At the behest of Tsar Alexei Mikhailovich Romanov, watermelons were first supplied to Moscow’s royal court starting in the middle of the 16th century. Having tasted them once, he ordered to plant fields of watermelons in Astrakhan, in the south of Russia. At the end of the 17th century watermelons began to be grown in greenhouses in the Kremlin and, later, even near St. Petersburg despite its harsh climate.
Like all gastronomic novelties, watermelons were perceived ambiguously in society. At first the Church associated watermelons with severed heads and forbade eating them raw. Therefore, they were boiled and salted.
There are many ways to pickle them. Watermelons are salted in jars or wooden barrels, either as a whole or sliced, and adding either vinegar or citric acid.
To prepare salted watermelon correctly you need to observe a few nuances. First, choose the right ones. This means that they must ripen, but remain hard, not grainy. For the pickling process to be successful, the watermelons must not contain pesticides. Pickling jars should be sterilized before use.
Garlic, pepper, dill tips and horseradish are traditionally used as spices. I did not have horseradish, so I used fragrant black currant leaves instead.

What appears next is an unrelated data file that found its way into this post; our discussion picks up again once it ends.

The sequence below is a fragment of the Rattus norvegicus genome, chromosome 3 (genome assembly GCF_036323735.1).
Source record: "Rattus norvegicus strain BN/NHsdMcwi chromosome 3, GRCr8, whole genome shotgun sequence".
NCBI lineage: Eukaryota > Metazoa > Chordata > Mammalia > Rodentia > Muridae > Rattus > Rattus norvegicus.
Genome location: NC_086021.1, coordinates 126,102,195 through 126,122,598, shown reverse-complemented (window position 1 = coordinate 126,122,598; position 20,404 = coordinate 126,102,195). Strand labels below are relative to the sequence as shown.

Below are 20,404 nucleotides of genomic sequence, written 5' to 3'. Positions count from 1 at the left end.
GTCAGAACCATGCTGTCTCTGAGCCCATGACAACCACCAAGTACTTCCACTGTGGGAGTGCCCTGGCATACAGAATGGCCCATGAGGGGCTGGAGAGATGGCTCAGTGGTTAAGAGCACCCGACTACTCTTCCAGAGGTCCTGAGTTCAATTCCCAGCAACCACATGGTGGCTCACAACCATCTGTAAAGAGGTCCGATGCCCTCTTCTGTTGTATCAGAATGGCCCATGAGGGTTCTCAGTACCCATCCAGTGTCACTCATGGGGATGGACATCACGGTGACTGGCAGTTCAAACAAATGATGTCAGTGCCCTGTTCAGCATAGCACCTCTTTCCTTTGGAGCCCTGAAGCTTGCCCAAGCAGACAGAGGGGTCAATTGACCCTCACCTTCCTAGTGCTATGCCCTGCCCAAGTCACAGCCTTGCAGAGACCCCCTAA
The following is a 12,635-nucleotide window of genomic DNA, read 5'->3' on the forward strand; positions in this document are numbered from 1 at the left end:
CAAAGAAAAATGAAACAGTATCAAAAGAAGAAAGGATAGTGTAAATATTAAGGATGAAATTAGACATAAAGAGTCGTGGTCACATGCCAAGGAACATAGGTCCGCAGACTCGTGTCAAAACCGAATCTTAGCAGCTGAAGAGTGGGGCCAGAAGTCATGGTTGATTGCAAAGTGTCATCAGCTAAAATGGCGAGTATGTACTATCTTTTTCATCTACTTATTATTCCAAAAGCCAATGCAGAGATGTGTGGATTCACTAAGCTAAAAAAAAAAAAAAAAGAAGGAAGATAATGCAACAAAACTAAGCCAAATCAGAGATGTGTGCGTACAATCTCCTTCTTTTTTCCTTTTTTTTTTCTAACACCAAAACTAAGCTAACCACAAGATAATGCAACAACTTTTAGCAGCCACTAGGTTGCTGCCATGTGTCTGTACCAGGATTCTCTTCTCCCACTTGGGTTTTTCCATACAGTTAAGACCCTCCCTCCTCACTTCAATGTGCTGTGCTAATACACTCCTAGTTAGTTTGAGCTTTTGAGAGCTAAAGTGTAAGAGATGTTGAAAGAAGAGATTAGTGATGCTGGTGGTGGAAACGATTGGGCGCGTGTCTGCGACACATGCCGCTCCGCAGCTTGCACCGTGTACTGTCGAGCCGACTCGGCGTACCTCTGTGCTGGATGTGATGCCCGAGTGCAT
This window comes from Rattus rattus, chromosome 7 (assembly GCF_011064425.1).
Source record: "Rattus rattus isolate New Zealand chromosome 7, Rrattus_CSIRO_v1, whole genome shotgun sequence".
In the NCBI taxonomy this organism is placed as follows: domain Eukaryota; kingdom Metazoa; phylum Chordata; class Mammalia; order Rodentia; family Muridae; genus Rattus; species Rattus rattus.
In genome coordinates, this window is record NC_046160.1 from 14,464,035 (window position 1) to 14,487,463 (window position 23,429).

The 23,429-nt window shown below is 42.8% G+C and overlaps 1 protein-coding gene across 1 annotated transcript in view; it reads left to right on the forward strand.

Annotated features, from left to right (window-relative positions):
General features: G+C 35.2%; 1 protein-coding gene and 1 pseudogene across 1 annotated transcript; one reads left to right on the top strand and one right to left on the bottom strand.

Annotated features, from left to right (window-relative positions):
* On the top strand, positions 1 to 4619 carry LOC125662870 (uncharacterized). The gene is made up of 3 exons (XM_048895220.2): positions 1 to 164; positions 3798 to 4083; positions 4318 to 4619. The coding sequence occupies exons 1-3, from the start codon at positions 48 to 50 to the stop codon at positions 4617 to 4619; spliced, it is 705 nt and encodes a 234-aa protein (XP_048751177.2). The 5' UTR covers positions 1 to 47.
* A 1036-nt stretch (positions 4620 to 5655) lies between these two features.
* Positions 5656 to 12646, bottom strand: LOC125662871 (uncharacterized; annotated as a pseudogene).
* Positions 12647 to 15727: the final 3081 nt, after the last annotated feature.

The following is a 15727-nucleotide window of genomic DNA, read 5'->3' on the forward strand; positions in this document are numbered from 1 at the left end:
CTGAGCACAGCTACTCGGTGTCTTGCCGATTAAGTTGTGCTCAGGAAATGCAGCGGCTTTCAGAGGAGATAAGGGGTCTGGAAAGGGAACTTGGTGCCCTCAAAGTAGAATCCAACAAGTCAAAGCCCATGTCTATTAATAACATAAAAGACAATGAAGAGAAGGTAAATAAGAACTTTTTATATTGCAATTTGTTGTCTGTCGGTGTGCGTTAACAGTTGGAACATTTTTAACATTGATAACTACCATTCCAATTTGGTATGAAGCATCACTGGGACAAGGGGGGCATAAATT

You can use pickled watermelon along with the rest of the pickled items as a garnish or an appetizer.
Ingredients for 1.5-liter and 0.8-liter jars:
- Watermelon (small) – 1 pc
- Water – 1.5 l
- Salt – 1 tbsp
- Honey – 3 tbsps
- 9% vinegar – 1 tbsp
- Laurel leaf – 2 pcs
- Dill umbrella – 2 pcs
- Black pepper – 2-3 pcs
- Aromatic black currant leaves – 3-5 leaves
- Use a convenient way to sterilize jars. I boiled them in water. Before sterilizing, check if they’re suitable for canning.
- Dry the jars with a towel.
- Cut the watermelon into small slices so they fit into the jars.
- First place the seasoning in the jar bottoms.
- Next place the watermelon slices in the jars.
- Boil water, pour it into the jars, cover with a lid and let rest for 15-20 minutes. Put the water back into the pot, boil and pour over the watermelons again, and leave it for 15-20 minutes.
- Remove the water again, heat to a boil, add the honey, salt and vinegar.
- Pour the boiling brine over the watermelons and close the jars.
- Turn the jars upside down and wrap to cool slowly.
- If you follow all the rules, the jars can be left out of the refrigerator for over a month, and they won’t explode. Also, you can try pickled watermelons after a few days.